Everybody is always asking where the name ‘Djadadji’ is coming from.
Well, the name is derived from the Djadadjii, mythological figures from the Balkans, which where (or perhaps still are?) fighting evil elements, not in the last place vampires. According to legend, the Djadadjii’s speciality is to find and destroy vampires (in Bulgaria called the Kroijac), by ‘bottling’ them.
And how does that bottling place? First, one Djadadji takes a bottle (or a huge jar) and fills it with an icon (others mention blood, which they carry with them while they search for the vampire’s lair). The Djadadjii would use an icon of the Virgin Mary, or a saint or holy relic for protection and to weed out the vampire. When the icon starts to shake the Djadadji knows that the vampire is close.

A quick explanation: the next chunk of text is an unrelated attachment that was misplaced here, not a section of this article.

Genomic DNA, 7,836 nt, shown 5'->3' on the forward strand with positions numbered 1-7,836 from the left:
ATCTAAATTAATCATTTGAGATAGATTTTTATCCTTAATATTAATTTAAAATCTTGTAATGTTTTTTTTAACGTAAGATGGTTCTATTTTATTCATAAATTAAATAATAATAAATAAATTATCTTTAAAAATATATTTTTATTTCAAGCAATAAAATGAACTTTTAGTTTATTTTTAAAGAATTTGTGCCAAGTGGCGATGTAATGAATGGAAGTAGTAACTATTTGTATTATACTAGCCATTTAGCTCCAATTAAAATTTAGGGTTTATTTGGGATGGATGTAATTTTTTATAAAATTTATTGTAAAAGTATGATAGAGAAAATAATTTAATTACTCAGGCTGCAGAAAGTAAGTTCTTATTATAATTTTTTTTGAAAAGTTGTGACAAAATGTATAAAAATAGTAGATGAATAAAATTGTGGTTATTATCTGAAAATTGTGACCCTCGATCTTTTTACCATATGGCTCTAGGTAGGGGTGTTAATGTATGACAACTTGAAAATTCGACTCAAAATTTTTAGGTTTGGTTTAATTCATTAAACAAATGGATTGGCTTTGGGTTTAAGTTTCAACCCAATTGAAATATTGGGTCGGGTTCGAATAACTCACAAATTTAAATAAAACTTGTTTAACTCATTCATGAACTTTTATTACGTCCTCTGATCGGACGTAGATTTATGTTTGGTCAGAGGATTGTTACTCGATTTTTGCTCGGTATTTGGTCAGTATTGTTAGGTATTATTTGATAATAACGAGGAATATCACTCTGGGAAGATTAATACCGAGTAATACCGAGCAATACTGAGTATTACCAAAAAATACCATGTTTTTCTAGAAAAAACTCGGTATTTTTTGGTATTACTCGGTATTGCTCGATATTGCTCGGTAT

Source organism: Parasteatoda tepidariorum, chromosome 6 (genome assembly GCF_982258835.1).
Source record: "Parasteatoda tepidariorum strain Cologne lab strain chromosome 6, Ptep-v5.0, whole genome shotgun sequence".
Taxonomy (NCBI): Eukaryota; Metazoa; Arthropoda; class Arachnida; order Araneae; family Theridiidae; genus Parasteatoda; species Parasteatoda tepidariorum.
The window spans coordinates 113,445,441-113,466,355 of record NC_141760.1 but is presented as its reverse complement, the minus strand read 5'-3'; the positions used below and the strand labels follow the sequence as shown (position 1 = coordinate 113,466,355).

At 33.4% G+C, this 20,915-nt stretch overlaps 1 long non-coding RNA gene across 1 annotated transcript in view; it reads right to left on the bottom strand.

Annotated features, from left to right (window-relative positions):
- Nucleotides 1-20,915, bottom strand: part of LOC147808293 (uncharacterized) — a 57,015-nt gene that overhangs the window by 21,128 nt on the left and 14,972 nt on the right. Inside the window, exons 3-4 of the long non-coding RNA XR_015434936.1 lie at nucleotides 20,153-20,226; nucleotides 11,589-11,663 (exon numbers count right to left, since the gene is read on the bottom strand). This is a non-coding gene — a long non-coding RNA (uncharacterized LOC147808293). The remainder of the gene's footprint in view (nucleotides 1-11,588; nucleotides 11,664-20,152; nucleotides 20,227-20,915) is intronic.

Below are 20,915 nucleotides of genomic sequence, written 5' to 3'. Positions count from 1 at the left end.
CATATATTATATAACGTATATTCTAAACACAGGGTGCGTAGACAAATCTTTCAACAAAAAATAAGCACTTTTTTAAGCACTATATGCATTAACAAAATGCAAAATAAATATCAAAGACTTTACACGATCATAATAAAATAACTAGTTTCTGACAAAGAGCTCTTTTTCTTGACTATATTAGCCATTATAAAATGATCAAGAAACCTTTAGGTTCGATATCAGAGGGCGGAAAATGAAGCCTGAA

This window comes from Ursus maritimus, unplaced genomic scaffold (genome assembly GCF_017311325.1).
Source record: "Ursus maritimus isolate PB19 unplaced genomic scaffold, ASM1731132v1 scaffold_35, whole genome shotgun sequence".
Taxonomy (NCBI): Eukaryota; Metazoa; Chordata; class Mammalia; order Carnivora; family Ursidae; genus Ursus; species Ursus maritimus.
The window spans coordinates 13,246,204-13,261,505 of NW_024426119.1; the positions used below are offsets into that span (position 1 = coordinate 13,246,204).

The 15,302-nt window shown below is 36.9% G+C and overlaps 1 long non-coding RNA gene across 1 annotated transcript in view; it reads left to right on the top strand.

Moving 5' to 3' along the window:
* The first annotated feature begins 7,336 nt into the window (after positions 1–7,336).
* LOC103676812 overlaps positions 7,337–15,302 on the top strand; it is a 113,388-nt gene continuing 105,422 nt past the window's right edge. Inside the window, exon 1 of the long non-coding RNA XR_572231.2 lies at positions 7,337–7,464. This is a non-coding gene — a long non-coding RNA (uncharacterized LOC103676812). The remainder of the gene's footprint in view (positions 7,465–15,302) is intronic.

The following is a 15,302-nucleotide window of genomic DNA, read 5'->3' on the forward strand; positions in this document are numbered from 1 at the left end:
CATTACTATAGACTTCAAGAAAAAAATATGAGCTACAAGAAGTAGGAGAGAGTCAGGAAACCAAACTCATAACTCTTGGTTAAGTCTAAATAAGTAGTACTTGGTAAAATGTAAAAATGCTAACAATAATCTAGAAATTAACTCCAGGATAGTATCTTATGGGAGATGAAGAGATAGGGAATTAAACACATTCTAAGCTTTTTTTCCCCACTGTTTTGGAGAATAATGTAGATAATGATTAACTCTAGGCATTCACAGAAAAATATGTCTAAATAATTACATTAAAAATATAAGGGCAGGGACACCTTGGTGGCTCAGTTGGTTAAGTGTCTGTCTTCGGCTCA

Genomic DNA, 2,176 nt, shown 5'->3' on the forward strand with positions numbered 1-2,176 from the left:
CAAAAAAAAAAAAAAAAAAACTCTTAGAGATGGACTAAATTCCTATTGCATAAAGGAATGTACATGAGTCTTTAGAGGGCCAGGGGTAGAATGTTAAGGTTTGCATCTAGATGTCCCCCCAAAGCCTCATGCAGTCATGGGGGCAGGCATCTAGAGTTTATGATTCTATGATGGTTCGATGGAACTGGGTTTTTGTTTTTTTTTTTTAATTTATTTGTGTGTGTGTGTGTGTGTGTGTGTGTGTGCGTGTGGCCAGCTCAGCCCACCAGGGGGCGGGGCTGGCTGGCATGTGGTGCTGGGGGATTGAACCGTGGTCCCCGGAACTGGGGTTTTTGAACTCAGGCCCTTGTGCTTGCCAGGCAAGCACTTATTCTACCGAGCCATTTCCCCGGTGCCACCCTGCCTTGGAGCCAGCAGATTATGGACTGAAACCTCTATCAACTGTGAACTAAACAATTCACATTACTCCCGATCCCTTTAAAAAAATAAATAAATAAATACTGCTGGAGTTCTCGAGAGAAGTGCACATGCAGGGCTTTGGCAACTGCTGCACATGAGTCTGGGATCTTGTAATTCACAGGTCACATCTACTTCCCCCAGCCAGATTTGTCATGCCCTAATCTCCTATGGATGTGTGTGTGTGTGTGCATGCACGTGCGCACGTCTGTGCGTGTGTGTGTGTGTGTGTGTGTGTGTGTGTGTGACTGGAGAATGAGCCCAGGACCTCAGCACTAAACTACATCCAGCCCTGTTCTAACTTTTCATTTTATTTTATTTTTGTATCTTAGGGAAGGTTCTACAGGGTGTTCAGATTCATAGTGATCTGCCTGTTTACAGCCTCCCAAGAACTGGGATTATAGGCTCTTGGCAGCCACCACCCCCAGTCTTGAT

The Djadadji will then force the vampire into the bottle. Due to its thirst for blood, the vampire will enter the bottle ‘helped’ by the holy symbols. Then, the Djadadji will lock the bottle and throw it into a fire. The bottle will break, killing the vampire. A lot less violent and bloody than the common way of killing vampires (a dagger thrub the heart, yikes)
In relation to the clean energy work that we do, you might say that we use the name ‘Djadadji’ to fight ‘evil’ in the form of CO2 emissions, caused by using fossil energy and other emittants. Or you may even think that we are bottling or controlling CO2 emission reductions, all fine.
Most important is that we collaborate as ‘the Djadadji’, i.e. as team players and in partnerships with our clients and (business) friends, well embedded in the local culture of the Balkans,